Those Lazy, Hazy, Crazy Days Of Summer . . .
August 9, 2013 8:28 AM   Subscribe

Once again, summer is half over, and I feel as though I'm missing it completely. Yikes! When I was a child/teenager I felt as though summer went on and on and I was completely steeped in it. Since I've become an adult, I feel as though it never happens. I know I'm not going to ever recover the "endless summer" feeling I had as a child, but I need your advice on what to do so that when fall is here I can feel as though I've had a summer.

At first I thought it was simply that I was too busy to slow down and enjoy my summer, but over the last few years I have made my life a great deal simpler. This has been helpful in many other ways but it hasn't had much of an impact in this area.

What won't work:

- anything requiring money
- anything involving much physical activity

Here are some things I've thought of:

- listening to summer-themed music
- reading books that are summer-themed or evoke a feeling of summer
- eating traditional summer foods (barbecue, salads)

What am I missing, clever MeFi people?
posted by purplesludge to Grab Bag (29 answers total) 36 users marked this as a favorite
I'm feeling the same way.

I think I'm going to just try to be outside more. Reading a book? Do it outside. Dozing off? Take a blanket outside. Friends coming over? Outside!
posted by showbiz_liz at 8:33 AM on August 9, 2013 [6 favorites]

Are you able to step out and take a walk in a park or conservation area? Have a picnic? Go to a greenhouse or botanical garden? Do you live near a lake and able to stick your toe in water?
posted by MeatheadBrokeMyChair at 8:33 AM on August 9, 2013

Go to the beach.
Take a boat ride.
Drink margaritas outdoors with friends.
Have a picnic.
Read a book in the park.
Go to an outdoor concert, festival, or street fair.
Go for a walk or sit on the porch at night, when it's still warm.
posted by chickenmagazine at 8:37 AM on August 9, 2013

Best answer: Do NOTHING.

As a child, summer lasted forever because you didn't have anything to do and had to amuse yourself organically. You marinated in the warmth and boredom. You let things come out of what already is, not pre-planning and then executing it.

Get a book and read it outside. When you're bored... still read the book outside. Then cook dinner. Then go to bed. Lather, rinse, repeat.

Make no plans. No festivals. No big BBQs. No Netflix binges. Get up and sit in the heat. Have people over and sit in the heat together. That's what makes it endless. Eventually you're so bored your mind has nothing better to do but cough up imaginative ideas (stories, crafts, feelings...) and follow them a little, and then return to the heat. That is my suggestion to you.
posted by St. Peepsburg at 8:38 AM on August 9, 2013 [26 favorites]

Best answer: Barbecue is one, definitely.

I'm not sure what your limitations are for physical activity but I have always found that summer feels incomplete if I don't jump in a lake at least once before Labor Day.
posted by FAMOUS MONSTER at 8:38 AM on August 9, 2013

Get up early and greet the sunrise. The still, fresh quality of the air around dawn before the heat sets in is the essence of summer to me.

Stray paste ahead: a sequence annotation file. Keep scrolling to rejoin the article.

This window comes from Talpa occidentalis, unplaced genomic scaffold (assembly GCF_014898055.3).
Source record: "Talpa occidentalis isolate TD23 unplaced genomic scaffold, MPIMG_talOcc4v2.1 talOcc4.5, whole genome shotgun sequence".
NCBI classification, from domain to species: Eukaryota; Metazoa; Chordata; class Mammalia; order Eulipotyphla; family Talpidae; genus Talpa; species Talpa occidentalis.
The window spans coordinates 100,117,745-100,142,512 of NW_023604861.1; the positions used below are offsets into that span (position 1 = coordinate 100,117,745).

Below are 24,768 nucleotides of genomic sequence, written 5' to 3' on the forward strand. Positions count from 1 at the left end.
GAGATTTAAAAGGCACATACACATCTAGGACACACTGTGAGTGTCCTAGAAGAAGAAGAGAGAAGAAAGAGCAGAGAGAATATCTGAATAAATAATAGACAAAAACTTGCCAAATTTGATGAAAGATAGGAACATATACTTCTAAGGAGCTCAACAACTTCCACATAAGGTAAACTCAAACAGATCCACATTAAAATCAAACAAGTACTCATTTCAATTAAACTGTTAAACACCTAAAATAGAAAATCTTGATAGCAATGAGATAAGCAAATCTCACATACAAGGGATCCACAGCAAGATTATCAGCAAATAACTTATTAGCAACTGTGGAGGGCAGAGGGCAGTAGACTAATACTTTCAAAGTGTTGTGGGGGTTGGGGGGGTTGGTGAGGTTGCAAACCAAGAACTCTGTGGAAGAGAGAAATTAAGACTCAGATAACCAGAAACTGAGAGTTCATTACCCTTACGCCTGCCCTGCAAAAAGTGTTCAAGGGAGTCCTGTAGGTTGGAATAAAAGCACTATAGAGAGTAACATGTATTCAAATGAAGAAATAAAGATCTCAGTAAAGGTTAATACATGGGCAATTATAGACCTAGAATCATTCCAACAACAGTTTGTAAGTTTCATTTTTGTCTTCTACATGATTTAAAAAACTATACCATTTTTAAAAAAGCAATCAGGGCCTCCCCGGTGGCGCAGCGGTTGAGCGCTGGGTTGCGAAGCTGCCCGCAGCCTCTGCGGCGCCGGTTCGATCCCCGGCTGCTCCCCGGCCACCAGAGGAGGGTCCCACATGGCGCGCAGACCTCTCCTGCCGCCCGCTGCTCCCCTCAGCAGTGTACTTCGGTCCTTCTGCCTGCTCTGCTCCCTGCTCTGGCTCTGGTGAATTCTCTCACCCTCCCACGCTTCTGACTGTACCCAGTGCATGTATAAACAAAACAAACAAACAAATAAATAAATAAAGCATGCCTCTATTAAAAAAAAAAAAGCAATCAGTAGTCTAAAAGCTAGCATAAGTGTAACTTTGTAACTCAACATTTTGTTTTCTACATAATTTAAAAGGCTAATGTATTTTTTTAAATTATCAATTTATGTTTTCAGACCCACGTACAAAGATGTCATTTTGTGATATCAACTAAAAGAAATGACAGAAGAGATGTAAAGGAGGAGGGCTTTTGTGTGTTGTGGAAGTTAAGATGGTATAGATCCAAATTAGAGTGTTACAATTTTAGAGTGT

Re outdoor movies and concerts - look for free ones in your area, or try to find somewhere to sit just outside the paid area where you can see and hear everything.
posted by pianissimo at 8:42 AM on August 9, 2013 [1 favorite]

I think you should stick with those three things you've already thought of. If you try to make a hundred point bucket list you've already destroyed the basic idea. Keep it simple and get out and play.
posted by JJ86 at 8:42 AM on August 9, 2013 [1 favorite]

Something I miss about summer is picnics. I don't know how often we really went when I was a kid but I have a few good memories of them and definite associate them with my youth and summer. Maybe you could think about some of the things you associate with being young? Any annual activities you used to do with your family? For example, one of the nearing the end of summer things my family always did was go to the state fair.

And I remember one great summer where the local movie theater had a program of weekly movies for kids that my mom signed me up for. A cold movie theater when it's blindingly hot is fabulous and matinees are cheap. (On preview, I see that you say nothing that requires money so matinees might not work.)
posted by Beti at 8:46 AM on August 9, 2013

For me, summer time is now about the weather. I've never lived anywhere that has been too hot and muggy for too long, so it's time to go outside and wander around, even if it's just in the morning and/or evening.

Now that it's August, the sunrise is already a good deal later than it was a month ago. Getting up at 5 AM and I go outside to a dark, starry sky, so you don't have to wake up too early to see the sunrise. The local sunrise time is now around 6:20 AM.

Yes, picnics! You don't have to barbeque, but if you can, that's a bonus. If you can't, invite friends who can and bring along the meat, drinks and/or some sides to show your appreciation for the cook(s).

If you want to get away without too much work, find some place to rent a cabin or go car camping for a weekend. Even if you've never been car camping, this is a pretty good list of things to think about. As mentioned there, if you're not gone for too long, you don't have to even cook, you can go some place with restaurants near by and just eat out. (Note: it's an Esurance blog, so there's a plug for RV and trailer insurance at the end, but the tips are all good.)
posted by filthy light thief at 8:49 AM on August 9, 2013

Agreed, if you try to make a big list of things you think you'll need to do in order to feel like you had a summer, you will waste your summer stressing over how to get all those items in.

Just relax. Get outside as much as you can and soak up that sun and fresh air. Go for walks along some trails. Go swimming in a lake. Play frisbee. Have a BBQ. Just do fun stuff outside with other people.